I have occasionally read or heard people say that a professional photographer isn’t worth hiring when everyone has a camera in their pocket. Modern smartphone cameras can indeed take pretty good snapshots, but they aren’t able to reproduce many things that a DSLR can – depth of field and RAW image output to name just two. But perhaps more important than the tools of the trade is the experience of the photographer when assessing and editing images in post-processing.
I have a demonstration below of a before and after photograph that I took during a photoshoot for The Mysterious Freakshow, specifically one of guitarist Tom Rosenbloom. I want to show how post-processing can make all the difference in creating a memorable image: an image that doesn’t use Instagram style presets but rather individual and carefully applied edits that create a unique photograph.
Above you’ll see an image with a slider in the centre. Just drag the slider left and right to view the before and after photographs. Pay special attention to Tom’s left hand and the top of his cane.
I’ll run you through a few of the edits I made to create the final photograph. Firstly, the original image was well exposed in the darks, but slightly over exposed in the bright areas – see the top histogram below. This is called ‘clipping’, e.g. the bright parts of the photo are too bright and are ‘clipped’ off and any details in them are lost. If this was taken with a camera phone or pocket camera the information in the brightest part photograph (Tom’s face and his right hand at the bottom) would have been irrecoverable – jpg files do not capture as much dynamic range (the range from darkest to lightest) that a DSLR in RAW mode does. But because I shoot in RAW I knew that a small slider change to bring the highlights down would bring back the details into the brighter parts of the image.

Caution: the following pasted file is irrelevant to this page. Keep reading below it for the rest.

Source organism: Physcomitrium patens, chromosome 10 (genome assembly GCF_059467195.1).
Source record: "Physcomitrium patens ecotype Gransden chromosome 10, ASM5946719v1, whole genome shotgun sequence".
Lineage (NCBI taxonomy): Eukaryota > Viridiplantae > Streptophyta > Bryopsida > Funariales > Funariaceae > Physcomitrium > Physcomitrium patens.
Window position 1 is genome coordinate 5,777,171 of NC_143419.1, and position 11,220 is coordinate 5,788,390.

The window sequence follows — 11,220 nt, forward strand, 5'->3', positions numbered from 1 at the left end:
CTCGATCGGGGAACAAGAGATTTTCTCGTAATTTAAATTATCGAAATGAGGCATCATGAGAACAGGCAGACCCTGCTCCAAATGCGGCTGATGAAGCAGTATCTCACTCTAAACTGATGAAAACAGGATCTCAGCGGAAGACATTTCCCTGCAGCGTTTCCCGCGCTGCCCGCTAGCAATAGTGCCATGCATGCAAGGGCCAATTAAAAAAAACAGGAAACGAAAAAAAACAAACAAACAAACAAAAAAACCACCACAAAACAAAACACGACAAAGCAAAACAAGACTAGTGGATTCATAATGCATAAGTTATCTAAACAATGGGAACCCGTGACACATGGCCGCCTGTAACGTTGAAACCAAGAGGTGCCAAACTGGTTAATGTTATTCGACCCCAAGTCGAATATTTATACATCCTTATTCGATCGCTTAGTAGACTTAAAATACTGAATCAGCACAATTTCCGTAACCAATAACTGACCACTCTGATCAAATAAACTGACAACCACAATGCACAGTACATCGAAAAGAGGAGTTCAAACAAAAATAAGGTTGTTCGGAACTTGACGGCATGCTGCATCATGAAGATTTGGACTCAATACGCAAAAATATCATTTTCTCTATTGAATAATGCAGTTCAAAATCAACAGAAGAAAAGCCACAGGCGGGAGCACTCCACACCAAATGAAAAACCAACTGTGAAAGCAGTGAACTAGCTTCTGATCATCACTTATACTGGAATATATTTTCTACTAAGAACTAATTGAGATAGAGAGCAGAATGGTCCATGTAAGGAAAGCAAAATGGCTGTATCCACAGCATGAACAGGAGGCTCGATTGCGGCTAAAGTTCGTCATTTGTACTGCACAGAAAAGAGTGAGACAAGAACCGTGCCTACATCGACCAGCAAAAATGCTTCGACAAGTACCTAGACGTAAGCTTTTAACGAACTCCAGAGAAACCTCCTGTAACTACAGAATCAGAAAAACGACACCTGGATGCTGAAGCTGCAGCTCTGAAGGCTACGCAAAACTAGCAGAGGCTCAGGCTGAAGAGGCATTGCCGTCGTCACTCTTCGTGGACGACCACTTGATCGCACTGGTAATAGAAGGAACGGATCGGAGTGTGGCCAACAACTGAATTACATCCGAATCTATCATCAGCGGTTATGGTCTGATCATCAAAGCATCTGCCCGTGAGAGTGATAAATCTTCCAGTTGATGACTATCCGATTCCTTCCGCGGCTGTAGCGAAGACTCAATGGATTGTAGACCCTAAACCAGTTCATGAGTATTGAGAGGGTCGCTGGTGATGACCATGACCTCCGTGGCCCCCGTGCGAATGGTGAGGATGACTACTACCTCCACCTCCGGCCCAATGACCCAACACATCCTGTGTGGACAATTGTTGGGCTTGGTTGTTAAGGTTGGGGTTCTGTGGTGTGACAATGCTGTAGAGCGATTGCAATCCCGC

The histograms: before and after.
The after histogram also shows the results of the graduated filters selectively darkening the edges of the photo plus a reduction in the exposure, which focuses attention on the subject, not the door or the red brick frame. I also brought out the detail in the photograph – sharpening the image and increasing local contrast while reducing the saturation and vibrancy of the colours. This helped bring out both clarity and a certain grungy feeling that I was looking for. The result, as you can see in the after histogram, is that the whole image became darker, but the highlights were kept unclipped and the details in those areas are visible.
Below is a close up of Tom’s face that more clearly shows the results of the work to bring back details. As a bonus, bassist Kye Godfrey and singer Fey Pink are visible in the reflections in Tom’s sunglasses. That was a nice surprise.
Much of a photographers job is spent in post-processing the photographs after the shoot. An idea of what the final result should look like and the knowledge of how to make it so are key to why, even in today’s world where everyone has a camera, a professional photographer will give you professional results.